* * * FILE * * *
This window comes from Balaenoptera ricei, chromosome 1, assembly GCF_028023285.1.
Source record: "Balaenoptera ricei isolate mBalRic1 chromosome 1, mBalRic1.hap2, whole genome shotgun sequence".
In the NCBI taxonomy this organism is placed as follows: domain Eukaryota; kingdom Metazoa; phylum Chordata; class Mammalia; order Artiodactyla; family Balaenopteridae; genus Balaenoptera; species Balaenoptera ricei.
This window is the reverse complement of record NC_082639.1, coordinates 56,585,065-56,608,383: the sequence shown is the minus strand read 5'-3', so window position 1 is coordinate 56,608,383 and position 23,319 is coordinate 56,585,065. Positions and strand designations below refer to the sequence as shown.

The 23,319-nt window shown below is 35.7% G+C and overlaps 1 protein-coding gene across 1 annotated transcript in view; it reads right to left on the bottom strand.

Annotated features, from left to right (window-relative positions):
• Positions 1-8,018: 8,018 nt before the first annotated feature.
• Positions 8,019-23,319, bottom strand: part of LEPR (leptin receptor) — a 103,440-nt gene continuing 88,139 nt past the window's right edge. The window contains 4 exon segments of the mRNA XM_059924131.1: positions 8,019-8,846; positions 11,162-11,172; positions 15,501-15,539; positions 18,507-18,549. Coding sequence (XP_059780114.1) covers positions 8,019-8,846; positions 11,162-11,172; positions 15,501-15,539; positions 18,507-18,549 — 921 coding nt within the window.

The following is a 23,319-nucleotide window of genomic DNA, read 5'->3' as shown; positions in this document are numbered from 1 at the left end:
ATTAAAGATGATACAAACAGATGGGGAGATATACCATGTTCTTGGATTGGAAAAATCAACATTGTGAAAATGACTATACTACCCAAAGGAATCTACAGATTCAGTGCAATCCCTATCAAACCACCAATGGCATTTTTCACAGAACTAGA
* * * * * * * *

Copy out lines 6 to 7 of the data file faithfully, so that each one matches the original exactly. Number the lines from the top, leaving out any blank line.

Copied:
Annotated features, from left to right (window-relative positions):
• Positions 1-8,018: 8,018 nt before the first annotated feature.